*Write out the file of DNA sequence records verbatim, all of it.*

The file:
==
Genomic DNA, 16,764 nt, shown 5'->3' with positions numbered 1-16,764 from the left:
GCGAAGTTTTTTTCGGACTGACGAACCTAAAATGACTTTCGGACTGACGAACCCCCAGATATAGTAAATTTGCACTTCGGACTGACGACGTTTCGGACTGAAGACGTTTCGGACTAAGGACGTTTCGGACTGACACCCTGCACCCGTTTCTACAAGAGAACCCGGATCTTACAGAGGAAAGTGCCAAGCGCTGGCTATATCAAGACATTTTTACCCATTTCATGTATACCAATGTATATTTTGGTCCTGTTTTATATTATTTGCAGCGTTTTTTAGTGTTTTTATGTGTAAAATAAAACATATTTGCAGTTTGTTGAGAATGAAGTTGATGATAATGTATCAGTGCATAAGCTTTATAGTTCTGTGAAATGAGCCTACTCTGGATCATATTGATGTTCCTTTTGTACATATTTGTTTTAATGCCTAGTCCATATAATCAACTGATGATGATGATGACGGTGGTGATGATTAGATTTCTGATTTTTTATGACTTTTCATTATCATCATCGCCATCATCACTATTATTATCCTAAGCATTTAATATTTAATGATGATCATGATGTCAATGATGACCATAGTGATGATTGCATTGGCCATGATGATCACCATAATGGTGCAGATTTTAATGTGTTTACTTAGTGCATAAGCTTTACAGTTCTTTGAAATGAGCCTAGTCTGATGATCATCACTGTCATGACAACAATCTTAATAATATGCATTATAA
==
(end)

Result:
Genomic DNA, 16,764 nt, shown 5'->3' with positions numbered 1-16,764 from the left:
GCGAAGTTTTTTTCGGACTGACGAACCTAAAATGACTTTCGGACTGACGAACCCCCAGATATAGTAAATTTGCACTTCGGACTGACGACGTTTCGGACTGAAGACGTTTCGGACTAAGGACGTTTCGGACTGACACCCTGCACCCGTTTCTACAAGAGAACCCGGATCTTACAGAGGAAAGTGCCAAGCGCTGGCTATATCAAGACATTTTTACCCATTTCATGTATACCAATGTATATTTTGGTCCTGTTTTATATTATTTGCAGCGTTTTTTAGTGTTTTTATGTGTAAAATAAAACATATTTGCAGTTTGTTGAGAATGAAGTTGATGATAATGTATCAGTGCATAAGCTTTATAGTTCTGTGAAATGAGCCTACTCTGGATCATATTGATGTTCCTTTTGTACATATTTGTTTTAATGCCTAGTCCATATAATCAACTGATGATGATGATGACGGTGGTGATGATTAGATTTCTGATTTTTTATGACTTTTCATTATCATCATCGCCATCATCACTATTATTATCCTAAGCATTTAATATTTAATGATGATCATGATGTCAATGATGACCATAGTGATGATTGCATTGGCCATGATGATCACCATAATGGTGCAGATTTTAATGTGTTTACTTAGTGCATAAGCTTTACAGTTCTTTGAAATGAGCCTAGTCTGATGATCATCACTGTCATGACAACAATCTTAATAATATGCATTATAA